GV4F7      Half Unit
The Political Theory of Jurgen Habermas

This information is for the 2015/16 session.

Teacher responsible

Professor Peter Niesen


This course is available on the MSc in Political Theory. This course is available with permission as an outside option to students on other programmes where regulations permit.

This course is capped at 1 group. The deadline for receipt of applications on LSE for You will be between Friday 24 September and Friday 9 October 2015, depending on the course. The exact deadline for applications, and further details on how to make an application, will be confirmed at your programme induction.


An advanced undergraduate course in the History of Political Thought or Political Philosophy, or following consultation with the course teacher.

Course content

A philosophical and thematic introduction to and critical assessment of the political theory of Jürgen Habermas. Jürgen Habermas is commonly ranked alongside John Rawls as one of two paradigms of how to do contemporary political philosophy. Like Rawls, Habermas articulates a systematic philosophical theory of the liberal-democratic constitutional state that seeks to reconcile the values of liberty, equality and democracy. Unlike Rawls, Habermas has based this approach on a distinctive philosophy of language, a general moral philosophy, and a foundational social theory. The focus of the course is on Habermas’s political theory set out in Between Facts and Norms and subsequently developed to fit problems of international politics and international law. The course is divided into three parts. The first part investigates Habermas’s moral philosophy and speech act theory, and how they are developed into an account of democratic law-making in Facts and Norms. The first part will be centrally concerned with Habermas’ claim to use a single distinctive method, rational reconstruction, for the various areas of knowledge. The second part assesses the several attempts Habermas has made at an international or cosmopolitan transformation of his account of democratic legitimacy, focussing on his works on the constitutionalisation of international law and of the European Union. The third part looks at Habermas as an active and influential intellectual, starting with his most recent interventions on the fate of the EU in the financial crisis, but also looking at two earlier high-profile domestic and international controversies, the “Historikerstreit” (historians’ struggle) over the public role of historiography and the NATO bombings in the Kosovo crisis. Again, one central concern is the methodological question as to whether his interventions “apply” theoretical insights to political conflicts.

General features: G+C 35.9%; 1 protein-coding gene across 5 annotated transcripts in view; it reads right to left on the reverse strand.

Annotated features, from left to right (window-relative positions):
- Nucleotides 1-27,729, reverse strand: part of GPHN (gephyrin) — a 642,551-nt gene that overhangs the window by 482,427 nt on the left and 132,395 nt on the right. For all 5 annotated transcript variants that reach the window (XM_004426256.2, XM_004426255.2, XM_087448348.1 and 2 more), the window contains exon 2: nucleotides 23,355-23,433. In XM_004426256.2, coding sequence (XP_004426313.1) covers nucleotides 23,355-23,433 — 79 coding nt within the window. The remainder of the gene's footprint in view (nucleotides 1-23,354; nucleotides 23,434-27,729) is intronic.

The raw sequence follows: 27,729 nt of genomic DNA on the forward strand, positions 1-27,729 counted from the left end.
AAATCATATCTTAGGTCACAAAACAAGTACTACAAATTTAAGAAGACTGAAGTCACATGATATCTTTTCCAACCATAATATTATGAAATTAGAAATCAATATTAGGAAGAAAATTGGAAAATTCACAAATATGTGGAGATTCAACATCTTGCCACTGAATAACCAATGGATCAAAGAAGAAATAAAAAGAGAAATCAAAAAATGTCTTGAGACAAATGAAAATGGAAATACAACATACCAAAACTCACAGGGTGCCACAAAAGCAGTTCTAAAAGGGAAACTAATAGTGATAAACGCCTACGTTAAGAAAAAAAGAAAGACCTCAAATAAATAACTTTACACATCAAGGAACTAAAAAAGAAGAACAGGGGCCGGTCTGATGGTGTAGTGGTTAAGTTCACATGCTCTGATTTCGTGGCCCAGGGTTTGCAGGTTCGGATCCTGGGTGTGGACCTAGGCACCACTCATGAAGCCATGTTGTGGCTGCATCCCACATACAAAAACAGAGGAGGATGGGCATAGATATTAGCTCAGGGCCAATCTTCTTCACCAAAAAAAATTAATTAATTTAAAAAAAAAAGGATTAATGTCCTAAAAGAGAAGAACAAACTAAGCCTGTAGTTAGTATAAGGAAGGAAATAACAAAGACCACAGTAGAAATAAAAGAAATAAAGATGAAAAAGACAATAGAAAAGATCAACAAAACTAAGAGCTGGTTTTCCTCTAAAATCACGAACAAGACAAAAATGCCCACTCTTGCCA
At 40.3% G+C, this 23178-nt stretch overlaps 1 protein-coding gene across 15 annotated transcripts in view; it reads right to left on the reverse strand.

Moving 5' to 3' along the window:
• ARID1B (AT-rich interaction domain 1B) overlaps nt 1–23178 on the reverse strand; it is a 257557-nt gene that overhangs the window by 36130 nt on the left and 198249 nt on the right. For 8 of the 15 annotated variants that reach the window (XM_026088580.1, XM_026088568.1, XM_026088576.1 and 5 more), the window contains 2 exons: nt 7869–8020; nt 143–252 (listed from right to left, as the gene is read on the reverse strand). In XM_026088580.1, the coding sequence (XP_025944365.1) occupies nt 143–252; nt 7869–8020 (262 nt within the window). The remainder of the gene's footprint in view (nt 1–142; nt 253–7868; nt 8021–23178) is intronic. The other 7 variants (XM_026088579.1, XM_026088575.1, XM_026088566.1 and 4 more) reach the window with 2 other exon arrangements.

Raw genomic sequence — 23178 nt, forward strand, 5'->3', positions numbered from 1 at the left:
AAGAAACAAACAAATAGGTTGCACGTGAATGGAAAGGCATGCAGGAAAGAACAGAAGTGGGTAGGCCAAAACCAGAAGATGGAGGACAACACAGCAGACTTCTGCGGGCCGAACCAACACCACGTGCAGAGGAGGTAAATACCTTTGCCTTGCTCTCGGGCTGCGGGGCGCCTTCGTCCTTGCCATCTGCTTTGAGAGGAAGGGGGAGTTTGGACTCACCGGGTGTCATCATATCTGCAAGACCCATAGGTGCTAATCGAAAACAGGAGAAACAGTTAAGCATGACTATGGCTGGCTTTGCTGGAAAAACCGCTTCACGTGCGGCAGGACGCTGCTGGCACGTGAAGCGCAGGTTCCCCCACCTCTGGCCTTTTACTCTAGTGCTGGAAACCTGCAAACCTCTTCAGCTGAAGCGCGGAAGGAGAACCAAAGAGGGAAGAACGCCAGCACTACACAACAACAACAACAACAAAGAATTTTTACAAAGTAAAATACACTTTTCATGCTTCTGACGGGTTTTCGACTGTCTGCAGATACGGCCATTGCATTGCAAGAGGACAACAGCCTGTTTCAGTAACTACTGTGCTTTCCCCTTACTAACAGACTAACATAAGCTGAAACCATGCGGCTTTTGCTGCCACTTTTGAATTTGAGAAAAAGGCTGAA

20 hours of seminars in the LT.

There will be a reading week in week 6 of the LT for private study and formative/summative assessment preparation.

Formative coursework

Students will be expected to submit two formative essays of no more than 2000 words.

Indicative reading

James Gordon Finlayson, Habermas: A Very Short Introduction.

Jürgen Habermas, The Theory of Communicative Action.

Jürgen Habermas, Between Facts and Norms. Contributions to a Discourse Theory of Law and Democracy.

Jürgen Habermas, The Divided West.

Jürgen Habermas, The Crisis of the European Union. A Response.


Essay (100%, 5000 words).

Student performance results

(2011/12 - 2013/14 combined)

Classification % of students
Distinction 14.3
Merit 50
Pass 21.4
Fail 14.3

Key facts

Department: Government

Total students 2014/15: Unavailable

Average class size 2014/15: Unavailable

Controlled access 2014/15: No

Value: Half Unit

Guidelines for interpreting course guide information

Personal development skills

  • Leadership
  • Self-management
  • Problem solving
  • Communication
  • Specialist skills